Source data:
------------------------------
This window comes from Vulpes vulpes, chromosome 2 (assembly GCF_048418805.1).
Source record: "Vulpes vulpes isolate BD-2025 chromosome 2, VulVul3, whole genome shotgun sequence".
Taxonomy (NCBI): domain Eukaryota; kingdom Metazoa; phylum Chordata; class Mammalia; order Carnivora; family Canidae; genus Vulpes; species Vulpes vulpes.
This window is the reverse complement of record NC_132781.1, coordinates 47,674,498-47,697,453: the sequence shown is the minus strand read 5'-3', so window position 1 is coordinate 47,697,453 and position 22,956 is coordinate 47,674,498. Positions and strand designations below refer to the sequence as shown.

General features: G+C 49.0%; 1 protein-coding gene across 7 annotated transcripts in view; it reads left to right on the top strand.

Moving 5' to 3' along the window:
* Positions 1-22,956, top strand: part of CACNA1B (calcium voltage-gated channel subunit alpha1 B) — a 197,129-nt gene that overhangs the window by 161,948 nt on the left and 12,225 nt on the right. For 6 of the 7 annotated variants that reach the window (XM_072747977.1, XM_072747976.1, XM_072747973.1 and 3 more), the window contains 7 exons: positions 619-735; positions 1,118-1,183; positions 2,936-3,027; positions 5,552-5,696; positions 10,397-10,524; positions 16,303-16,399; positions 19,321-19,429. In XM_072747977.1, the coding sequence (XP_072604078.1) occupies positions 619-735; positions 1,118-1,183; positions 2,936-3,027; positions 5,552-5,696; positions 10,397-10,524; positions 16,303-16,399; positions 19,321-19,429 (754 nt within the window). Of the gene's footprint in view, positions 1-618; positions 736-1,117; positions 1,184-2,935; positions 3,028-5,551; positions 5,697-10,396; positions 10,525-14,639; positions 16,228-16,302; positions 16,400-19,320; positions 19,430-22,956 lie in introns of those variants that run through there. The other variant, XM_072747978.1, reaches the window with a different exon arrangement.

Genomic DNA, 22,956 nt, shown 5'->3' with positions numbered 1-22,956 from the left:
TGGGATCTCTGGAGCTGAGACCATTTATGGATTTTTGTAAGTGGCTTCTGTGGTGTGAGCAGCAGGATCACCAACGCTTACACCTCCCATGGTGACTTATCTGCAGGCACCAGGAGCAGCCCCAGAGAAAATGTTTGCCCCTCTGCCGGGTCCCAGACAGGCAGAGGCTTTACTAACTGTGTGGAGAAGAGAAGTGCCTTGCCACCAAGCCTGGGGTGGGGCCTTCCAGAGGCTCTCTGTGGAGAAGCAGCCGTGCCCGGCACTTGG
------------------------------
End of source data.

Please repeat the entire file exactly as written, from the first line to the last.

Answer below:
This window comes from Vulpes vulpes, chromosome 2 (assembly GCF_048418805.1).
Source record: "Vulpes vulpes isolate BD-2025 chromosome 2, VulVul3, whole genome shotgun sequence".
Taxonomy (NCBI): domain Eukaryota; kingdom Metazoa; phylum Chordata; class Mammalia; order Carnivora; family Canidae; genus Vulpes; species Vulpes vulpes.
This window is the reverse complement of record NC_132781.1, coordinates 47,674,498-47,697,453: the sequence shown is the minus strand read 5'-3', so window position 1 is coordinate 47,697,453 and position 22,956 is coordinate 47,674,498. Positions and strand designations below refer to the sequence as shown.

General features: G+C 49.0%; 1 protein-coding gene across 7 annotated transcripts in view; it reads left to right on the top strand.

Moving 5' to 3' along the window:
* Positions 1-22,956, top strand: part of CACNA1B (calcium voltage-gated channel subunit alpha1 B) — a 197,129-nt gene that overhangs the window by 161,948 nt on the left and 12,225 nt on the right. For 6 of the 7 annotated variants that reach the window (XM_072747977.1, XM_072747976.1, XM_072747973.1 and 3 more), the window contains 7 exons: positions 619-735; positions 1,118-1,183; positions 2,936-3,027; positions 5,552-5,696; positions 10,397-10,524; positions 16,303-16,399; positions 19,321-19,429. In XM_072747977.1, the coding sequence (XP_072604078.1) occupies positions 619-735; positions 1,118-1,183; positions 2,936-3,027; positions 5,552-5,696; positions 10,397-10,524; positions 16,303-16,399; positions 19,321-19,429 (754 nt within the window). Of the gene's footprint in view, positions 1-618; positions 736-1,117; positions 1,184-2,935; positions 3,028-5,551; positions 5,697-10,396; positions 10,525-14,639; positions 16,228-16,302; positions 16,400-19,320; positions 19,430-22,956 lie in introns of those variants that run through there. The other variant, XM_072747978.1, reaches the window with a different exon arrangement.

Genomic DNA, 22,956 nt, shown 5'->3' with positions numbered 1-22,956 from the left:
TGGGATCTCTGGAGCTGAGACCATTTATGGATTTTTGTAAGTGGCTTCTGTGGTGTGAGCAGCAGGATCACCAACGCTTACACCTCCCATGGTGACTTATCTGCAGGCACCAGGAGCAGCCCCAGAGAAAATGTTTGCCCCTCTGCCGGGTCCCAGACAGGCAGAGGCTTTACTAACTGTGTGGAGAAGAGAAGTGCCTTGCCACCAAGCCTGGGGTGGGGCCTTCCAGAGGCTCTCTGTGGAGAAGCAGCCGTGCCCGGCACTTGG